Natural Sciences: Instruction

Winchell.jpgIn addition to carrying out explorations and documenting the unique geologic formations of the state for the Minnesota Geologic and Natural History Survey, State Geologist Newton Horace Winchell (pictured at left) also assumed the responsibility of providing initial instruction in geology, botany, and zoology at the University of Minnesota.

Instruction in the natural sciences began in earnest at the University in 1870 with a course in geography offered through the Preparatory Department. Following the passage of the act by the state legislature on March 1, 1872 that created the Minnesota Geological and Natural History Survey under the authority of the Board of Regents, course offerings in the natural sciences began to expand.

Winchell provided an overview of the initial courses he instructed in his official report to the President and Board of Regents in 1873. His description provides a snapshot of the content and curriculum of early instruction in the natural sciences. In the winter term of 1873, which began January 7, Winchell taught a junior level geology course of 4 students, and a physical geology course of 21 students. To aid in instruction, Winchell used James Dwight Dana’s Manual of Geology as the course text book. In the preface to the manual, Dana states,

“North America stands alone in the ocean, a simple isolated specimen of a continent… and the laws of progress have been undisturbed by the conflicting movements of other lands… It has been the author’s aim to present, for study, not a series of rock with their dead fossils, but the successive phases in the history of the earth, – its continents, seas, climates, life and the various operations in progress.”

During the spring term of 1873 Winchell oversaw instruction of 21 students in a course covering the field of botany. He reported, “When flowers appeared in the spring, [the students] were set to work on actual analysis of specimens, and each member of the class was required to work out independently, and properly classify, thirty or more species.” Students completed their classifications by utilizing Asa Gray’s Lessons in Botany and Vegetable Physiology. Intended as an introductory volume, the author conveyed in the preface that Lessonscomprises a pretty full account of the structure, organs, growth, and reproduction of plants, and of their important uses in the scheme of creation.”

The spring of 1873 was also the occasion of the first collegiate course to be offered in zoology. Winchell utilized Principles of Zoology: Touching the structure, development, distribution, and natural arrangement of the races of animals, living and extinct; with numerous illustrations by Louis Agassiz and Augustus A. Gould (originally published in 1848) as the course text. In the preface the authors stated, “Should our aim be attained, this work will produce more enlarged ideas of man’s relations to Nature, and more exalted conceptions of the plan of Creation and its Great Author.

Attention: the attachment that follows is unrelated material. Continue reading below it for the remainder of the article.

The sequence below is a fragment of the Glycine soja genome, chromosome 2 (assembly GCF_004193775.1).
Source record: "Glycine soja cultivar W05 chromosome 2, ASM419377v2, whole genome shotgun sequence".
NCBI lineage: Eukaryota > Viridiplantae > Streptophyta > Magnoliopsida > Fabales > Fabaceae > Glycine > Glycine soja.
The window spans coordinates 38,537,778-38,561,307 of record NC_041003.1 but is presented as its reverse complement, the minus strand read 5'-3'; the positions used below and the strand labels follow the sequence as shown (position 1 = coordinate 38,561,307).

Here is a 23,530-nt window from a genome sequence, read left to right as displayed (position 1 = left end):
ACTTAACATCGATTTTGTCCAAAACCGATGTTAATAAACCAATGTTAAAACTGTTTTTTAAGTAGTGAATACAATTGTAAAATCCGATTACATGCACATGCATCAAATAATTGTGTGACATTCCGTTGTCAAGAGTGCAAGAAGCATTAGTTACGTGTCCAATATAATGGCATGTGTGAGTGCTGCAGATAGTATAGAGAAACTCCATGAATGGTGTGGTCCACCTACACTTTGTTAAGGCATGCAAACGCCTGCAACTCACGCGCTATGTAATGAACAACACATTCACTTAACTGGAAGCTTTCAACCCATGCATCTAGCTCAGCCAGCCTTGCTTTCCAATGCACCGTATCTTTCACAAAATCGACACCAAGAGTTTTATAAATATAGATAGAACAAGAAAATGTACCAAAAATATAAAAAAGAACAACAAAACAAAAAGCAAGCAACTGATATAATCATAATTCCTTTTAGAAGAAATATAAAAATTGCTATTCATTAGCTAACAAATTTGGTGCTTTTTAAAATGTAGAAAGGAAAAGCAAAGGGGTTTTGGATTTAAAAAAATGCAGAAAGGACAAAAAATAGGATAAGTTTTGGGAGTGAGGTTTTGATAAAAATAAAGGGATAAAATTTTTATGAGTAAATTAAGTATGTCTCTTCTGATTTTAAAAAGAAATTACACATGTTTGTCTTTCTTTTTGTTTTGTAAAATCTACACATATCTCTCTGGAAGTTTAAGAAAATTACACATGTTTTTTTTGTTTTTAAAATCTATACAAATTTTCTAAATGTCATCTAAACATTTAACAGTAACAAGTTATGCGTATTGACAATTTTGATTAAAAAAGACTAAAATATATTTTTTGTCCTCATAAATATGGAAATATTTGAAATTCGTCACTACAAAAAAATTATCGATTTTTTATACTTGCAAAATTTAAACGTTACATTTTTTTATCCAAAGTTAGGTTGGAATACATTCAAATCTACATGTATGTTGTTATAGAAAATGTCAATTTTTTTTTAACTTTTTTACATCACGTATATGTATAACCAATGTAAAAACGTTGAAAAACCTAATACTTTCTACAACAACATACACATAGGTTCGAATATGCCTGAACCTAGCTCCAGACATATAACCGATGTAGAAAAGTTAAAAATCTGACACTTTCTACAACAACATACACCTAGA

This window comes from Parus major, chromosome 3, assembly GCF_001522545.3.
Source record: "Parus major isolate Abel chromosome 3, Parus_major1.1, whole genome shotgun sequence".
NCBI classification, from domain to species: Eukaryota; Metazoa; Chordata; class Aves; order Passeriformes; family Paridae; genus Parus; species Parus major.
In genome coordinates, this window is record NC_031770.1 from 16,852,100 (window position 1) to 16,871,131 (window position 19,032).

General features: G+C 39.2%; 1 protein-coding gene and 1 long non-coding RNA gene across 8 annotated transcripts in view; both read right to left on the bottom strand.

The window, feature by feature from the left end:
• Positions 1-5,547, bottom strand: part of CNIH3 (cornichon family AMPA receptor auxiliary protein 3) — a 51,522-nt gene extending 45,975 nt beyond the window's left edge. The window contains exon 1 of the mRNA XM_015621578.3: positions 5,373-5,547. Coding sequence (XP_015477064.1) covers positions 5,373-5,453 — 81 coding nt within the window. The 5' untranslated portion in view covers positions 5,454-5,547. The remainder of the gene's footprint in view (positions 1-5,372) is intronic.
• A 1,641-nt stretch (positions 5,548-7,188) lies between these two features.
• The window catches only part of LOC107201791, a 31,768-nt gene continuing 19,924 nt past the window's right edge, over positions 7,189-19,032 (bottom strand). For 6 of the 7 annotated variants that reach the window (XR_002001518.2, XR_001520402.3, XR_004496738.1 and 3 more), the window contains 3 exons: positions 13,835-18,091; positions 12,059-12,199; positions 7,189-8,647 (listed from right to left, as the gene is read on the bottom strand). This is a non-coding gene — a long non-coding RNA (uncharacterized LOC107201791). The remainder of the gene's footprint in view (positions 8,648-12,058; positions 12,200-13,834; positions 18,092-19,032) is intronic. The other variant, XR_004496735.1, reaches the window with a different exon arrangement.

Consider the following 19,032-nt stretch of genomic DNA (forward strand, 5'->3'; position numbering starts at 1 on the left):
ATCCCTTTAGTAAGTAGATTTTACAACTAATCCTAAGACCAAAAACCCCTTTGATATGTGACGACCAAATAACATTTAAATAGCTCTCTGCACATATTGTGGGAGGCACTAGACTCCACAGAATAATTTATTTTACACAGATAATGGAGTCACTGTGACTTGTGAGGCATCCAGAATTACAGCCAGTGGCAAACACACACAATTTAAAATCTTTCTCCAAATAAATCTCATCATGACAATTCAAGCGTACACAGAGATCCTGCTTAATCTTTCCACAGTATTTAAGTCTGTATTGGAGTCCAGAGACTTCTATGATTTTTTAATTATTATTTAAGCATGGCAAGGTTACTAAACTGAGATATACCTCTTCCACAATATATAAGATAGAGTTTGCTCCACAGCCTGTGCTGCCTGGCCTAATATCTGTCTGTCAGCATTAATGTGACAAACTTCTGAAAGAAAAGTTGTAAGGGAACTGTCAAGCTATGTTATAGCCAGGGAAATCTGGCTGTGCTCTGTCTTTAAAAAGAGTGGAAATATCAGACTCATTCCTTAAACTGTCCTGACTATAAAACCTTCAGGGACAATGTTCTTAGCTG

In 1874, the Department of Geology and Mineralogy was officially established as the fifth department under the College of Science, Literature and the Arts, and Winchell was instituted as department head. Winchell continued to teach up until 1878, when he was relieved of his instructor duties to focus all of his efforts towards survey work. Charles W. Hall was appointed Professor of Geology and Mineralogy and assumed responsibility for instruction in geology, botany, and zoology up until the mid-1880s when Conway MacMillan (botany) and Henry Nachtrieb (animal biology/zoology) were added to the faculty to expand instruction in these fields. By 1889, a formal Department of Botany and a Department of Animal Biology were established. An illustration from the University’s annual yearbook, The Gopher, Volume I (pg. 124) captured zoological instruction in 1888:


*The Department of Geology and Mineralogy was renamed the Department of Geology and Geophysics in 1962, and today is part of the Newton Horace Winchell School of Earth Sciences. The Department of Botany is now known as the Department of Plant Biology (renamed in 1988). The Department of Animal Biology, later Department of Zoology (1926), disbanded in 1976, and related curriculum was redistributed amongst the units of the College of Biological Sciences.